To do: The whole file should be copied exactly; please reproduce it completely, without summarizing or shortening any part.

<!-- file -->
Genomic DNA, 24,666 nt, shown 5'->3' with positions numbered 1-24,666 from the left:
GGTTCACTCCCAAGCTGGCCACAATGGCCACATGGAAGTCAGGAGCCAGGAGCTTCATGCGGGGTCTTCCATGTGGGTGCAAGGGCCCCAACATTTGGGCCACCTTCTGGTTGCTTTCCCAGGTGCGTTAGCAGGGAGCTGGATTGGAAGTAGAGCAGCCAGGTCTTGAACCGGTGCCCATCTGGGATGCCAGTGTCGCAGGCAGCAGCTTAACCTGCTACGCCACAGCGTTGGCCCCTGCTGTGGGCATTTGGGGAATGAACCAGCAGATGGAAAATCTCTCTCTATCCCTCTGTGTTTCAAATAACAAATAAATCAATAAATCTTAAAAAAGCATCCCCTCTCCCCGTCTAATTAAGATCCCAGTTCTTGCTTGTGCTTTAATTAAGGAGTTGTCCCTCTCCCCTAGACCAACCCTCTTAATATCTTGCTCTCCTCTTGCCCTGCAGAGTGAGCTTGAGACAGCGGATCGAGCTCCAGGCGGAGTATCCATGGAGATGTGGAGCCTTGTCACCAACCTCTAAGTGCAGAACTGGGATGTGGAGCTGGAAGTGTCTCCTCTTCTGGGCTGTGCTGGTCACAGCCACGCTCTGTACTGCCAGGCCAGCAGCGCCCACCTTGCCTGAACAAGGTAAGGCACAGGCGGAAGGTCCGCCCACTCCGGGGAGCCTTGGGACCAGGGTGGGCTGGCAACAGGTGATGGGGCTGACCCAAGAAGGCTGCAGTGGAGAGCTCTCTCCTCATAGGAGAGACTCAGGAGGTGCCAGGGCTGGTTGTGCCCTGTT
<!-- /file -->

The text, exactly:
Genomic DNA, 24,666 nt, shown 5'->3' with positions numbered 1-24,666 from the left:
GGTTCACTCCCAAGCTGGCCACAATGGCCACATGGAAGTCAGGAGCCAGGAGCTTCATGCGGGGTCTTCCATGTGGGTGCAAGGGCCCCAACATTTGGGCCACCTTCTGGTTGCTTTCCCAGGTGCGTTAGCAGGGAGCTGGATTGGAAGTAGAGCAGCCAGGTCTTGAACCGGTGCCCATCTGGGATGCCAGTGTCGCAGGCAGCAGCTTAACCTGCTACGCCACAGCGTTGGCCCCTGCTGTGGGCATTTGGGGAATGAACCAGCAGATGGAAAATCTCTCTCTATCCCTCTGTGTTTCAAATAACAAATAAATCAATAAATCTTAAAAAAGCATCCCCTCTCCCCGTCTAATTAAGATCCCAGTTCTTGCTTGTGCTTTAATTAAGGAGTTGTCCCTCTCCCCTAGACCAACCCTCTTAATATCTTGCTCTCCTCTTGCCCTGCAGAGTGAGCTTGAGACAGCGGATCGAGCTCCAGGCGGAGTATCCATGGAGATGTGGAGCCTTGTCACCAACCTCTAAGTGCAGAACTGGGATGTGGAGCTGGAAGTGTCTCCTCTTCTGGGCTGTGCTGGTCACAGCCACGCTCTGTACTGCCAGGCCAGCAGCGCCCACCTTGCCTGAACAAGGTAAGGCACAGGCGGAAGGTCCGCCCACTCCGGGGAGCCTTGGGACCAGGGTGGGCTGGCAACAGGTGATGGGGCTGACCCAAGAAGGCTGCAGTGGAGAGCTCTCTCCTCATAGGAGAGACTCAGGAGGTGCCAGGGCTGGTTGTGCCCTGTT